You know you gotta dream up stuff after a long winter and no time to wet a line….
So early this morning I took 3 extended-body Comparaduns that I had tied and are all the same size and tied with the same materials. I sprayed one thoroughly with Scotchgard Fabric Protector, I coated one with Loon’s Aquel and the third with Water Shed. (Sorry, I don’t have my Frog’s Fanny powder here.)
Then over lunch break today (about 5 hours later) I filled a plastic container full of water and set all three flies in the water filled container. They all floated great much better than they did without any floatant during yesterday’s test. See: A Simple Dry Fly Float Test for the Part I of this crazy idea.
The 2 extended-body comparaduns with Aquel and Scotchgard never sank for over 5 minutes when I finally pulled them out of the water. The fly with Water Shed finally started to sink around 5 minutes just sitting in the container of water. I also had my Hex Wulff dry fly pattern covered with Loon’s Aquel and tried it in the water for over 3 minutes. It floated extremely well, much better than without any floatant.
Note: I do notice Loon’s Aquel darkens the fly body much more than either the Scotchgard or Water Shed.
I decided to dunk my waterproof Sony Cybershot camera in the water and take a couple of photos from underneath in the water. Man, these sure don’t look anything like mayflies to me! But I am glad the trout approve!
Since it was finally nice outside, warm and sunny, I decided over lunch to try a simple dry fly pattern float test that I have been thinking about for a while. So I filled an 18″ long by 12″ high by 12″ deep plastic container about 3/4 full of water and set it outside in the yard. There was a slight breeze which was perfect for my dry fly pattern float test.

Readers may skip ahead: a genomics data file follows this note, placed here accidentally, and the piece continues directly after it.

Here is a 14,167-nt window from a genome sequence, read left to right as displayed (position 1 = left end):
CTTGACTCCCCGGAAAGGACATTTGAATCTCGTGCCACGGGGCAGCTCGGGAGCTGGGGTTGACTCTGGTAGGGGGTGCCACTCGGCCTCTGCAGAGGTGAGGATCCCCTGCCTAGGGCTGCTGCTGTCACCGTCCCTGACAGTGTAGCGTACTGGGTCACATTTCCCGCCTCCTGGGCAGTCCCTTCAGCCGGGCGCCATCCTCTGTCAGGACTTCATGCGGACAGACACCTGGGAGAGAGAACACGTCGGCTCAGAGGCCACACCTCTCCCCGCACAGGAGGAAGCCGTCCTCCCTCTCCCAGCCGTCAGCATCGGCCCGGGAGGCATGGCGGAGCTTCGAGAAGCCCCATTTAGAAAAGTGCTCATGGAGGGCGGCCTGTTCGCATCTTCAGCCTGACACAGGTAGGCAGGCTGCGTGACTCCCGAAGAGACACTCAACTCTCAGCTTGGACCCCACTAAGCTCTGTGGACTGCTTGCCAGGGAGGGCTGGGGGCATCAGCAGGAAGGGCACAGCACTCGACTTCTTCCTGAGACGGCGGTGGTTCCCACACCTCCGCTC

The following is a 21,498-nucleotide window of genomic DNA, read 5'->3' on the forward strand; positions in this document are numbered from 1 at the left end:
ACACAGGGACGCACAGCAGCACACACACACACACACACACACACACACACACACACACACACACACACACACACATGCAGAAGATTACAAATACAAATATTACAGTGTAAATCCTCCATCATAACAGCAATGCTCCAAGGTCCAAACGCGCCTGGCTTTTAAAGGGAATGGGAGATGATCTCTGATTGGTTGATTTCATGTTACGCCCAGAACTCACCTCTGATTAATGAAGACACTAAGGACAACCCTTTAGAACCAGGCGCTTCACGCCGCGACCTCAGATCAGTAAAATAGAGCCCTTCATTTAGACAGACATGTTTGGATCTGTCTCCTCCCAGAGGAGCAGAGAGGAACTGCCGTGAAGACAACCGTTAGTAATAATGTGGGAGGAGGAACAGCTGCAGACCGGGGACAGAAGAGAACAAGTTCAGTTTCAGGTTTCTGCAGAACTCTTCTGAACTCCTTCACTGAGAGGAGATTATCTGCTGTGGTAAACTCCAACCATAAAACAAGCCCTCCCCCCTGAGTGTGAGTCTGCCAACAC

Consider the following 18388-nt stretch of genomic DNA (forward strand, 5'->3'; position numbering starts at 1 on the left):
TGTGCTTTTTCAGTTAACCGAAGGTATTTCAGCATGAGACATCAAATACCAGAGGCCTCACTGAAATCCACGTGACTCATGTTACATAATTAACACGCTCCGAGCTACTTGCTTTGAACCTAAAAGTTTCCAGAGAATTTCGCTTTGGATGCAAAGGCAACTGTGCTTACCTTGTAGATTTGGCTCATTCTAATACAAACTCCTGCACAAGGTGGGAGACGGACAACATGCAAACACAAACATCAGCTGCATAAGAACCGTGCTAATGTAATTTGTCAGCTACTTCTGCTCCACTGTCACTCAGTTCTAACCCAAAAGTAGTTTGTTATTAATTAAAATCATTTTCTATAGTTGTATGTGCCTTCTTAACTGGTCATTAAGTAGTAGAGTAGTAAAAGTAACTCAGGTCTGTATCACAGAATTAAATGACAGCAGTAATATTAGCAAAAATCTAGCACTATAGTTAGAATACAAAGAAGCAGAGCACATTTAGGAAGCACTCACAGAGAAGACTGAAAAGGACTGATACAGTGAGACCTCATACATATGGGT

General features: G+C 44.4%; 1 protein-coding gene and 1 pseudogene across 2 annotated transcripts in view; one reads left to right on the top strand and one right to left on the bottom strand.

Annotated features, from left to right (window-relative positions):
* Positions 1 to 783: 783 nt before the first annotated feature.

I took 4 larger patterns, one Hex emerger and 3 different Hex dry fly patterns and set them lightly on the water in the container. I wanted to see how fast the various patterns would begin to sink as the blow around in the container. I did not use any floatant on the four fly patterns. See the fly patterns below …
Within about 1 minute the back-end of the extended-body Compara-dun began to sink. The wing never sank, just the abdomen and tail. The back section of the Hex emerger began to sink few seconds later but the hackle and wing stayed a float. Then slowly the tail and back section of the Wulff design began to sink but again the hackle and wing stayed afloat. The extended-body parachute design never sank, the fly just kept blowing around on the surface.
I really would have thought the entire Wulff pattern would have stayed afloat longer than it did. Obviously, with the bigger, heavier dry fly hook made it more difficult for the tail to hold the back portion afloat.
Eventually, I will do some more designing and testing, but this simple float test seems to prove that to a parachute style dry fly design will float longer and higher than a conventional hackle dry fly design, or even the Compara-dun design in larger patterns. With the hackle on a parachute going in a complete 360 degree direction the barbs really help the fly both balance and float. Whereas the other patterns all the hackle, or deer hair wing, are up front which only helps the front portion of the fly patterns stay afloat. This makes me think my large extended-body Compara-dun patterns probably look more like an emerger to the trout than a dry fly, which may explain why it is so effective for me over the years.
Note: Three of the patterns were tied on a Mustad #94831 size #8. The Extended-body parachute was tied on a Mustad 94831 size #10 hook.
When Lee Wulff was creating his Wulff dry fly patternback around 1929 he said something about he did because he wanted to get the big big trout’s attention and felt he needed a big, enticing dry fly pattern, not some skimpy sparse looking dry fly. He was referring to times when nothing was hatching and using dry flies as a search pattern. Well, I totally agree with him, especially for the northern Wisconsin freestone trout streams, it does get the fishes attention!